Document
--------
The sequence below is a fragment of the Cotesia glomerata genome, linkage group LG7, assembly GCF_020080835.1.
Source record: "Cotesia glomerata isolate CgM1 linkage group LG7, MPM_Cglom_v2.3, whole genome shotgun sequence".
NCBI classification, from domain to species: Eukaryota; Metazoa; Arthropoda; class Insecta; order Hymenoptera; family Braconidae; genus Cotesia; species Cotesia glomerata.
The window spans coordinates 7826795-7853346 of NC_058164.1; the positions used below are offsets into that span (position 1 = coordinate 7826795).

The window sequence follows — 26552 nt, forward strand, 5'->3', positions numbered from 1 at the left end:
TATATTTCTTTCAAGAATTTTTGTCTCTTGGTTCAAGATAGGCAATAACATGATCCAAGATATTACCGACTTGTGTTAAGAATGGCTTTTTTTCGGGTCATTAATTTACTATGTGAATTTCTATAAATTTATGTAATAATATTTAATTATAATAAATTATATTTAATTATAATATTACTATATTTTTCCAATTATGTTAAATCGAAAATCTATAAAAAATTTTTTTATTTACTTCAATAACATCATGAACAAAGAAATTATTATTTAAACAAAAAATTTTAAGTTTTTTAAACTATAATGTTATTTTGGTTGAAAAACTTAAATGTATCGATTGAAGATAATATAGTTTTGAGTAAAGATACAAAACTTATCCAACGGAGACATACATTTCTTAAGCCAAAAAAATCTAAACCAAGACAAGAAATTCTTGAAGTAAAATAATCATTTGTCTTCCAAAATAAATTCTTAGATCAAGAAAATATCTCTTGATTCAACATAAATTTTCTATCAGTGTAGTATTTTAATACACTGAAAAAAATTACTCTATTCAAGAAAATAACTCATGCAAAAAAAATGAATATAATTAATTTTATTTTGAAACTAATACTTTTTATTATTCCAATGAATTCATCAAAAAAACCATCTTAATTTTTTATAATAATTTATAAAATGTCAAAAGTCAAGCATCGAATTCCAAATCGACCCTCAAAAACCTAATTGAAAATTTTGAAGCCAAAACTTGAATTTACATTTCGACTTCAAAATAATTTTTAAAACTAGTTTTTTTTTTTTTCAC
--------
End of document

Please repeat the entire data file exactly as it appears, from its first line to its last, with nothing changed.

The sequence below is a fragment of the Cotesia glomerata genome, linkage group LG7, assembly GCF_020080835.1.
Source record: "Cotesia glomerata isolate CgM1 linkage group LG7, MPM_Cglom_v2.3, whole genome shotgun sequence".
NCBI classification, from domain to species: Eukaryota; Metazoa; Arthropoda; class Insecta; order Hymenoptera; family Braconidae; genus Cotesia; species Cotesia glomerata.
The window spans coordinates 7826795-7853346 of NC_058164.1; the positions used below are offsets into that span (position 1 = coordinate 7826795).

The window sequence follows — 26552 nt, forward strand, 5'->3', positions numbered from 1 at the left end:
TATATTTCTTTCAAGAATTTTTGTCTCTTGGTTCAAGATAGGCAATAACATGATCCAAGATATTACCGACTTGTGTTAAGAATGGCTTTTTTTCGGGTCATTAATTTACTATGTGAATTTCTATAAATTTATGTAATAATATTTAATTATAATAAATTATATTTAATTATAATATTACTATATTTTTCCAATTATGTTAAATCGAAAATCTATAAAAAATTTTTTTATTTACTTCAATAACATCATGAACAAAGAAATTATTATTTAAACAAAAAATTTTAAGTTTTTTAAACTATAATGTTATTTTGGTTGAAAAACTTAAATGTATCGATTGAAGATAATATAGTTTTGAGTAAAGATACAAAACTTATCCAACGGAGACATACATTTCTTAAGCCAAAAAAATCTAAACCAAGACAAGAAATTCTTGAAGTAAAATAATCATTTGTCTTCCAAAATAAATTCTTAGATCAAGAAAATATCTCTTGATTCAACATAAATTTTCTATCAGTGTAGTATTTTAATACACTGAAAAAAATTACTCTATTCAAGAAAATAACTCATGCAAAAAAAATGAATATAATTAATTTTATTTTGAAACTAATACTTTTTATTATTCCAATGAATTCATCAAAAAAACCATCTTAATTTTTTATAATAATTTATAAAATGTCAAAAGTCAAGCATCGAATTCCAAATCGACCCTCAAAAACCTAATTGAAAATTTTGAAGCCAAAACTTGAATTTACATTTCGACTTCAAAATAATTTTTAAAACTAGTTTTTTTTTTTTTCAC